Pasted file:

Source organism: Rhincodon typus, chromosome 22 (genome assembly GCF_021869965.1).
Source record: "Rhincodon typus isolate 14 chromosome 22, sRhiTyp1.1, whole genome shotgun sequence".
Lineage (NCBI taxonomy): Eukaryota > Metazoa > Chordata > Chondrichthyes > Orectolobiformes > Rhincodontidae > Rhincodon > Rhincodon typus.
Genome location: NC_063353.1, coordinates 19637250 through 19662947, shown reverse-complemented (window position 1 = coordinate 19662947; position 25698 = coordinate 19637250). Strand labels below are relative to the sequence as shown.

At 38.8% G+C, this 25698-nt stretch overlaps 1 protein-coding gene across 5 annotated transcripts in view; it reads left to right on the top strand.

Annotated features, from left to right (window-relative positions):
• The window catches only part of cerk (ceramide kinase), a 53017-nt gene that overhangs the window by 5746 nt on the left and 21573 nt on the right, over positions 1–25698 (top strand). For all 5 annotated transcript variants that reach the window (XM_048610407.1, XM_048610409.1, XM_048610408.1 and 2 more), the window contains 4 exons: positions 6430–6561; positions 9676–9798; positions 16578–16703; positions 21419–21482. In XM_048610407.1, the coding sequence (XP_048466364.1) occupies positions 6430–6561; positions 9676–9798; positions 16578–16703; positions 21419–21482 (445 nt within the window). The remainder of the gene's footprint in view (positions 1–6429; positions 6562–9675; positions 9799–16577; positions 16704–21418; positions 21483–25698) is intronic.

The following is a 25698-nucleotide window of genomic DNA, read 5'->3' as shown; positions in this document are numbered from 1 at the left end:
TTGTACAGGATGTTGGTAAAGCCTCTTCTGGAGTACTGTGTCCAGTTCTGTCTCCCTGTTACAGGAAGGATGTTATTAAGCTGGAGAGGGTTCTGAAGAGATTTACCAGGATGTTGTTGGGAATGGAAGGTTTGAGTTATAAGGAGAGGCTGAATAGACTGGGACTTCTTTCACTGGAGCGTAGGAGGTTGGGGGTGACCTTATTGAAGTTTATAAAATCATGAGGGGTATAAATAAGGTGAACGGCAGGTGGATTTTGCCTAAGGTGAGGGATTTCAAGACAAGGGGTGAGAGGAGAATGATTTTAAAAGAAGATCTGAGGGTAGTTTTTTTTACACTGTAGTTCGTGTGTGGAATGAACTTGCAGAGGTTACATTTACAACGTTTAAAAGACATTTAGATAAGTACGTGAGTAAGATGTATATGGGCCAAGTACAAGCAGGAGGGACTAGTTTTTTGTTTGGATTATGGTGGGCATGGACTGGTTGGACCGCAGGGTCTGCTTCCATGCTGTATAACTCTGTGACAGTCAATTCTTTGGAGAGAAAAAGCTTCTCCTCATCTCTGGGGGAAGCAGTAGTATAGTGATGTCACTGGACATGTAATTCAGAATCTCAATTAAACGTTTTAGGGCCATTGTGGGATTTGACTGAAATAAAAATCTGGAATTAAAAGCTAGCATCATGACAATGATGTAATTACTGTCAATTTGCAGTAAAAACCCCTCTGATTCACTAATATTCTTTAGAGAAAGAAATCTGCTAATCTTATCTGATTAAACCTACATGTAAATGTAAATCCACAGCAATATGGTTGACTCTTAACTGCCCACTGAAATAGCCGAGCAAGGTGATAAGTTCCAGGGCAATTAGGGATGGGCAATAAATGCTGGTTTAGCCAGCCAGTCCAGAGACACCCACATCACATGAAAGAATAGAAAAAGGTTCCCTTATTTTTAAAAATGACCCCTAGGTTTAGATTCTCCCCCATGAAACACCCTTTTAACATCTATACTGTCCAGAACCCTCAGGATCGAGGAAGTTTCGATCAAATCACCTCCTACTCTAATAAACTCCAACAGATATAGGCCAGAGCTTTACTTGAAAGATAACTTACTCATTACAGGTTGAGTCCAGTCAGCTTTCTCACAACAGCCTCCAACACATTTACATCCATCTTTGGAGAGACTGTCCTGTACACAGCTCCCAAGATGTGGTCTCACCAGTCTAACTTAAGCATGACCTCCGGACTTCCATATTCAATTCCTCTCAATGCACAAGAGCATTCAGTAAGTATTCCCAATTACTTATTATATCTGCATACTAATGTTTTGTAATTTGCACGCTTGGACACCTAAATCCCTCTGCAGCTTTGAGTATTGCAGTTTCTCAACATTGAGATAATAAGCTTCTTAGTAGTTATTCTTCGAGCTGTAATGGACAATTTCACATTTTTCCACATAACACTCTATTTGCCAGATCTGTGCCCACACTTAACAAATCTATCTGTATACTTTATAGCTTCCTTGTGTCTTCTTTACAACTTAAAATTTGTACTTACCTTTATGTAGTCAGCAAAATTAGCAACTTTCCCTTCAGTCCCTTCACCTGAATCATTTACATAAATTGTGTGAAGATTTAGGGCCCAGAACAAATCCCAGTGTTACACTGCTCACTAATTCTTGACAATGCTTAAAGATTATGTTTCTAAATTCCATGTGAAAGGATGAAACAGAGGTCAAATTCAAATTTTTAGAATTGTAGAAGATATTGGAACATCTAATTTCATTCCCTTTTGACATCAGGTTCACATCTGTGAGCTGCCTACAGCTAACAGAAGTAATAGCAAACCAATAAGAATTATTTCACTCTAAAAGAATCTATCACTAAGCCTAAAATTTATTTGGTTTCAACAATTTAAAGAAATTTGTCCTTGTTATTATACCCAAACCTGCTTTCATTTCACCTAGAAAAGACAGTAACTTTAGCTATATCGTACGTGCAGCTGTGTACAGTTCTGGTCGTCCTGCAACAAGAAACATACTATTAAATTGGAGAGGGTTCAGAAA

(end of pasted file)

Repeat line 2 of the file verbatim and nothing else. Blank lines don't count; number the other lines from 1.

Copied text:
Source record: "Rhincodon typus isolate 14 chromosome 22, sRhiTyp1.1, whole genome shotgun sequence".